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U.S. shale gas revolution throws down the gauntlet to Europe

By Alexandra Hudson

MUNICH (Reuters) - The United States is enjoying an energy bonanza thanks to shale gas, making it a magnet for industry, reducing import dependence and challenging Europe as it battles to dig itself out of recession, energy officials say.

Panelists at a weekend security conference in Munich warned Europe must develop a strategy on how to tap its own resources in order to keep energy costs competitive, or risk seeing power-intensive industries locate elsewhere.

"The shale gas and oil boom is already underway. As Europe continues to debate it, North America is reaping the advantages," said Jorma Ollila, Chairman of Royal Dutch Shell .

Just a week ago Shell signed a $10 billion shale gas deal with Ukraine - the biggest contract yet in Europe - which could help Ukraine ease its reliance on Russian gas imports.

Ukraine is said to have Europe's third-largest shale gas reserves at 42 trillion cubic feet (1.2 trillion cubic meters), according to the U.S. Energy Information Administration.

Its reserves are dwarfed by those of France however, estimated to be Europe's largest at 180 trillion cubic feet.

France has banned the procedure, known as fracking which is used to extract shale gas and which involves pumping vast quantities of water and chemicals at high pressure through drill holes to prop open shale rocks.

Environmentalists fear it could increase seismic risks and pollute drinking water. U.S. officials question this and say that thanks to the higher proportion of gas use the United States has had its lowest carbon dioxide emissions in 20 years.

"Observing this from across the Atlantic it is really quite remarkable that there should be a ban or a go-slow on this development in Europe, really without any facts," said Daniel Yergin, Vice-Chairman of IHS Cambridge Energy Research.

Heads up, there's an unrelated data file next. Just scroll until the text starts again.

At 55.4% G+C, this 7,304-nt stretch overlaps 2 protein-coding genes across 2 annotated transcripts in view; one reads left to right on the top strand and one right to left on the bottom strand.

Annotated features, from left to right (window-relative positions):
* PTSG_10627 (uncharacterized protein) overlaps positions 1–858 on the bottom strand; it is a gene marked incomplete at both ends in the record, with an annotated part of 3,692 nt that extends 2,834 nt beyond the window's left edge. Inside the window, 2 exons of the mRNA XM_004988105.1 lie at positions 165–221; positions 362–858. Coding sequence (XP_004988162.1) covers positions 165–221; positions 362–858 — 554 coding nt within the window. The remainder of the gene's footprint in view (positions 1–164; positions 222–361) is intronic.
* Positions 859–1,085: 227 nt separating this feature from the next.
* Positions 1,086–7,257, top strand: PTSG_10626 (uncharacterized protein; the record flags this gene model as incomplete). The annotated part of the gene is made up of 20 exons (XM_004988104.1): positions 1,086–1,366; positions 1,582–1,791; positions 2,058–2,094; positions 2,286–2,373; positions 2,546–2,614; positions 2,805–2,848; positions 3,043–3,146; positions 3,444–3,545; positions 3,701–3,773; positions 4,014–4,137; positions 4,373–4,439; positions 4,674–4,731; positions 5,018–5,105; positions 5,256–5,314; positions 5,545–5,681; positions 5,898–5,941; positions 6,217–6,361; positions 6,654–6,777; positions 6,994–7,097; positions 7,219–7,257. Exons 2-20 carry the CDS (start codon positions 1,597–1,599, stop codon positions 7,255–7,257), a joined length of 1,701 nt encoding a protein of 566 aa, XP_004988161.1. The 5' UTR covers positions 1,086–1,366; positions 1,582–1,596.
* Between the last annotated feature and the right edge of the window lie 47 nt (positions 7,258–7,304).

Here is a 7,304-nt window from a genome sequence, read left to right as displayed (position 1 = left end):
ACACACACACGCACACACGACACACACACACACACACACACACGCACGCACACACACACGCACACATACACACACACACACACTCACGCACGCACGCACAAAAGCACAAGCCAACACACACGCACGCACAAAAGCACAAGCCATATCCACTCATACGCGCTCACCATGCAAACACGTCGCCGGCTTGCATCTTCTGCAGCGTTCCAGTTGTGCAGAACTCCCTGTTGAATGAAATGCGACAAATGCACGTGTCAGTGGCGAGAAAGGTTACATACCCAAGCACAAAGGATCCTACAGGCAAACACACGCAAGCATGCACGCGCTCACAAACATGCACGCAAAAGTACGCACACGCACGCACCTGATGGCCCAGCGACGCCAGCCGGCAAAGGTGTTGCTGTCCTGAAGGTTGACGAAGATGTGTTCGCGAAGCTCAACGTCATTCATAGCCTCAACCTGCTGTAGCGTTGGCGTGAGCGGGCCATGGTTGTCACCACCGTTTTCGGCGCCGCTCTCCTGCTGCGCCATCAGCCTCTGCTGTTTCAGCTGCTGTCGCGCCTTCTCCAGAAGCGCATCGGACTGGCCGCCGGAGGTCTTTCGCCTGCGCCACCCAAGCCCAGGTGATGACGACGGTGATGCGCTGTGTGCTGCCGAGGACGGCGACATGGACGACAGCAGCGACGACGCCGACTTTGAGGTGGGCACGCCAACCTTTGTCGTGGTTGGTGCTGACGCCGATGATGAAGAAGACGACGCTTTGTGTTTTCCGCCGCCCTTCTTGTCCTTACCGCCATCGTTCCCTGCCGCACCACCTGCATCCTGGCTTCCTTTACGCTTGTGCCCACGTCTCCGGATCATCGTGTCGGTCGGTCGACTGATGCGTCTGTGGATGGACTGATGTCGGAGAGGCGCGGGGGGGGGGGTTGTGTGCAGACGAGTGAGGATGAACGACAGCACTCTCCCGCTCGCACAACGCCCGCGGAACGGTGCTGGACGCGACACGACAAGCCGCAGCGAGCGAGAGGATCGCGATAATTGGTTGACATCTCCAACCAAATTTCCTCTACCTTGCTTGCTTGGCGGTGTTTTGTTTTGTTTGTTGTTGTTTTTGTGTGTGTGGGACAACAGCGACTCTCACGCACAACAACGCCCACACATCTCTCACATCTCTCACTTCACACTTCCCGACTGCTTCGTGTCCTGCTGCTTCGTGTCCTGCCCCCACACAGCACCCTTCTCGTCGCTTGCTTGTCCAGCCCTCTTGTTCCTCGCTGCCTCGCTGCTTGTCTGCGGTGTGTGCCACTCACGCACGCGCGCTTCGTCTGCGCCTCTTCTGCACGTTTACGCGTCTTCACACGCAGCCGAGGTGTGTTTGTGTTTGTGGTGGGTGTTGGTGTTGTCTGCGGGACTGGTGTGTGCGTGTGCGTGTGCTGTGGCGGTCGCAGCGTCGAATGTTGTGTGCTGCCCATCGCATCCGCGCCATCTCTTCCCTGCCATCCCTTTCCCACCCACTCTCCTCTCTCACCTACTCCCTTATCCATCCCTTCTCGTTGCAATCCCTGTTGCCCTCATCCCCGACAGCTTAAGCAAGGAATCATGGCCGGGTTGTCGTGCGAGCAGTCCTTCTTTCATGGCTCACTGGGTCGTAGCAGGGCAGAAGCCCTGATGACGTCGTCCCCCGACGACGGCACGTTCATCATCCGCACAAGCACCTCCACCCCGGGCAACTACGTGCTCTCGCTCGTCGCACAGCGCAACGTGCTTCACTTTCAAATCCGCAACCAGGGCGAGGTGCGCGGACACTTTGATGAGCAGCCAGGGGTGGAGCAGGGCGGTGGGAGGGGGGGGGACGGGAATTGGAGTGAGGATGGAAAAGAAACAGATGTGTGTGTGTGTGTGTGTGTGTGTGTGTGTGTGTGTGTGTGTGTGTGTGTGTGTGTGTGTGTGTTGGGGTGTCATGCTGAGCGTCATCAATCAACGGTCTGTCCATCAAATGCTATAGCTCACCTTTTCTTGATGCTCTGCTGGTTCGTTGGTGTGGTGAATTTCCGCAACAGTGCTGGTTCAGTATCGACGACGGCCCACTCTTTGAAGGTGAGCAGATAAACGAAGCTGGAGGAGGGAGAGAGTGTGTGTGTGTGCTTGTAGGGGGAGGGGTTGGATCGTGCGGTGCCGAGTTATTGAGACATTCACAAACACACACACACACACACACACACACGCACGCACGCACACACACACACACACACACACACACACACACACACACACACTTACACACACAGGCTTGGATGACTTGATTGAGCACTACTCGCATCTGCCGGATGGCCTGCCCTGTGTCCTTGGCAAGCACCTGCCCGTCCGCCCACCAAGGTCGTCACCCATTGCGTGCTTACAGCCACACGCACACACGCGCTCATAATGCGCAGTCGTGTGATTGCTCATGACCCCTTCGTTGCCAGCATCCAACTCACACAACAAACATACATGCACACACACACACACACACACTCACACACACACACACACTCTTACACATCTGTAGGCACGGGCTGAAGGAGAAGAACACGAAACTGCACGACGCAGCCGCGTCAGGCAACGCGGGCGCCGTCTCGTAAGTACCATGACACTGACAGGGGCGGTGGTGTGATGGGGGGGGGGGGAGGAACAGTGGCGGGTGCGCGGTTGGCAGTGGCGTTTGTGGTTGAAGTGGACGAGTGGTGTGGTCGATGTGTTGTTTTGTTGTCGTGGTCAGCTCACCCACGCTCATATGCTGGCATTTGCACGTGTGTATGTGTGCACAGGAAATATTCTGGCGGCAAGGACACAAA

Fracking is used to produce a third of U.S. natural gas he said, showing the environmental impact can be managed.

SHALE SCRAMBLE

World energy market flows already reflect North America's scramble to exploit shale oil and gas and highlight the potential prize Europe is ignoring.

"The U.S. internal energy revolution and the radical increases in production of oil and gas have boosted gas production by 25 percent and seen oil import dependence drop from 60 percent to 40 percent, and expected to decline further to 30 percent," said Carlos Pascual, the U.S. special envoy for energy affairs.

While Europe retains deep environmental concerns it also acknowledges that with the price of gas in the United States just a third of that in Germany, its industry is already suffering the effects.

German Economy Minister Philipp Roesler said: "Many German firms have opted for (relocation to) the United States, saying energy prices were the decisive factor...We are already seeing that we are suffering with our higher energy prices…it affects our own competiveness."

Addressing the panel in Munich European Union Commissioner Guenther Oettinger said Europe should be in a position to produce enough shale gas to replace its depleting conventional gas reserves, so as not to become more dependent on imports.

RUSSIA UNAFRAID

A greater abundance of gas could threaten the dominance of Russia's gas exports and pressure prices. The United States seized Russia's spot as the world's largest gas producer in 2012, and is due to produce significantly more from 2015.

"I believe that the shale revolution is something positive, a chance for all of us to launch technologies, intensify competitiveness, make our countries more energy secure, and reduce costs," said Russian Energy Minister Alexander Novak.

Russia is focusing on boosting exports to energy-hungry Asia and developing infrastructure to transport gas eastwards.

A recent confidential study by the German intelligence agency (BND) suggested the United States could turn from being the world's greatest energy importer into an oil and gas exporter by 2020, reducing its dependence on the Middle East and thereby giving it much more freedom in policy making.

China by contrast would become much more dependent on Middle East oil to fuel its rapid expansion.

Illustrating just how rapidly the shale revolution has taken hold, shale gas accounted for just 1 percent of gas production in 2005, whereas today it is a third, and by 2040 it will be 50 percent, U.S. special envoy Pascual said.

"Developing a greater capacity to reduce import dependence does not diminish our commitment to stability," he stressed.

"It will not affect our engagement for global security, peace and security in the Middle East."

(Additional reporting by Andreas Rinke; editing by Keiron Henderson)

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